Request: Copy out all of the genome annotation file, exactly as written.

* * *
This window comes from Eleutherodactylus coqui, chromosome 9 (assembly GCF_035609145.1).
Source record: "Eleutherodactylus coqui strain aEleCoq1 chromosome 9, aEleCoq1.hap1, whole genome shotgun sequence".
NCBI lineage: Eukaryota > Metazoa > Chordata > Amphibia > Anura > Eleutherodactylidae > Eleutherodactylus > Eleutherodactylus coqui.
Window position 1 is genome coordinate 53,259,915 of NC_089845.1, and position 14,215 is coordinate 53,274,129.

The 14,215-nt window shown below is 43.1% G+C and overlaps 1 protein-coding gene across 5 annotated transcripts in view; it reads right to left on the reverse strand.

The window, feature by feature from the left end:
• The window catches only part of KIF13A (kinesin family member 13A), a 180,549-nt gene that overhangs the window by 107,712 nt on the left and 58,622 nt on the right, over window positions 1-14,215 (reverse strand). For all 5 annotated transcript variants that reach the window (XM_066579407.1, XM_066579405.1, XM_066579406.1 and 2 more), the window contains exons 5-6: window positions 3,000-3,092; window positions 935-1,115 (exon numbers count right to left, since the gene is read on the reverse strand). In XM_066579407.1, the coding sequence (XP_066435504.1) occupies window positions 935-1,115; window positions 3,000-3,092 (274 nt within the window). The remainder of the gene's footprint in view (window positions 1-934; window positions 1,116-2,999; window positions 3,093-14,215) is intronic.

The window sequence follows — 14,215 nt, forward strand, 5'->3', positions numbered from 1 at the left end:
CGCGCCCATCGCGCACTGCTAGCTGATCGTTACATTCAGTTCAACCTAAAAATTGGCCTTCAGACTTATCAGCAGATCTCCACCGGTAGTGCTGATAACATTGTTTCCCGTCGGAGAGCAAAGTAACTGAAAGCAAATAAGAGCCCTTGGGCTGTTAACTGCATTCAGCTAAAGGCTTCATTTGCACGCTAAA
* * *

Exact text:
This window comes from Eleutherodactylus coqui, chromosome 9 (assembly GCF_035609145.1).
Source record: "Eleutherodactylus coqui strain aEleCoq1 chromosome 9, aEleCoq1.hap1, whole genome shotgun sequence".
NCBI lineage: Eukaryota > Metazoa > Chordata > Amphibia > Anura > Eleutherodactylidae > Eleutherodactylus > Eleutherodactylus coqui.
Window position 1 is genome coordinate 53,259,915 of NC_089845.1, and position 14,215 is coordinate 53,274,129.

The 14,215-nt window shown below is 43.1% G+C and overlaps 1 protein-coding gene across 5 annotated transcripts in view; it reads right to left on the reverse strand.

The window, feature by feature from the left end:
• The window catches only part of KIF13A (kinesin family member 13A), a 180,549-nt gene that overhangs the window by 107,712 nt on the left and 58,622 nt on the right, over window positions 1-14,215 (reverse strand). For all 5 annotated transcript variants that reach the window (XM_066579407.1, XM_066579405.1, XM_066579406.1 and 2 more), the window contains exons 5-6: window positions 3,000-3,092; window positions 935-1,115 (exon numbers count right to left, since the gene is read on the reverse strand). In XM_066579407.1, the coding sequence (XP_066435504.1) occupies window positions 935-1,115; window positions 3,000-3,092 (274 nt within the window). The remainder of the gene's footprint in view (window positions 1-934; window positions 1,116-2,999; window positions 3,093-14,215) is intronic.

The window sequence follows — 14,215 nt, forward strand, 5'->3', positions numbered from 1 at the left end:
CGCGCCCATCGCGCACTGCTAGCTGATCGTTACATTCAGTTCAACCTAAAAATTGGCCTTCAGACTTATCAGCAGATCTCCACCGGTAGTGCTGATAACATTGTTTCCCGTCGGAGAGCAAAGTAACTGAAAGCAAATAAGAGCCCTTGGGCTGTTAACTGCATTCAGCTAAAGGCTTCATTTGCACGCTAAA